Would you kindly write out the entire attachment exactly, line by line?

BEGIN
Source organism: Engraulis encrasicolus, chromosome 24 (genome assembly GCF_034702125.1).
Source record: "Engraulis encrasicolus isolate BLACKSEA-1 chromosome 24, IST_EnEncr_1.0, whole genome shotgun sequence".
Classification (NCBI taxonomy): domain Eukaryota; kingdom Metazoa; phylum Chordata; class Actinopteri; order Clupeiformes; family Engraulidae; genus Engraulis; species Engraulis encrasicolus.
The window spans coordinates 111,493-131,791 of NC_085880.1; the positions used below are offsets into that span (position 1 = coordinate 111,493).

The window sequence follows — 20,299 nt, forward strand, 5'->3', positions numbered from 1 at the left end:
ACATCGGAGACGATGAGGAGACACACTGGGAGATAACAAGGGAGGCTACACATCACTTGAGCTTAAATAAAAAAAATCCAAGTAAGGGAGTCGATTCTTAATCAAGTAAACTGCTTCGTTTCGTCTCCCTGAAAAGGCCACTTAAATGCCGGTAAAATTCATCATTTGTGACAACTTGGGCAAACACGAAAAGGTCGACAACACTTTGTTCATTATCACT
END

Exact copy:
Source organism: Engraulis encrasicolus, chromosome 24 (genome assembly GCF_034702125.1).
Source record: "Engraulis encrasicolus isolate BLACKSEA-1 chromosome 24, IST_EnEncr_1.0, whole genome shotgun sequence".
Classification (NCBI taxonomy): domain Eukaryota; kingdom Metazoa; phylum Chordata; class Actinopteri; order Clupeiformes; family Engraulidae; genus Engraulis; species Engraulis encrasicolus.
The window spans coordinates 111,493-131,791 of NC_085880.1; the positions used below are offsets into that span (position 1 = coordinate 111,493).

The window sequence follows — 20,299 nt, forward strand, 5'->3', positions numbered from 1 at the left end:
ACATCGGAGACGATGAGGAGACACACTGGGAGATAACAAGGGAGGCTACACATCACTTGAGCTTAAATAAAAAAAATCCAAGTAAGGGAGTCGATTCTTAATCAAGTAAACTGCTTCGTTTCGTCTCCCTGAAAAGGCCACTTAAATGCCGGTAAAATTCATCATTTGTGACAACTTGGGCAAACACGAAAAGGTCGACAACACTTTGTTCATTATCACT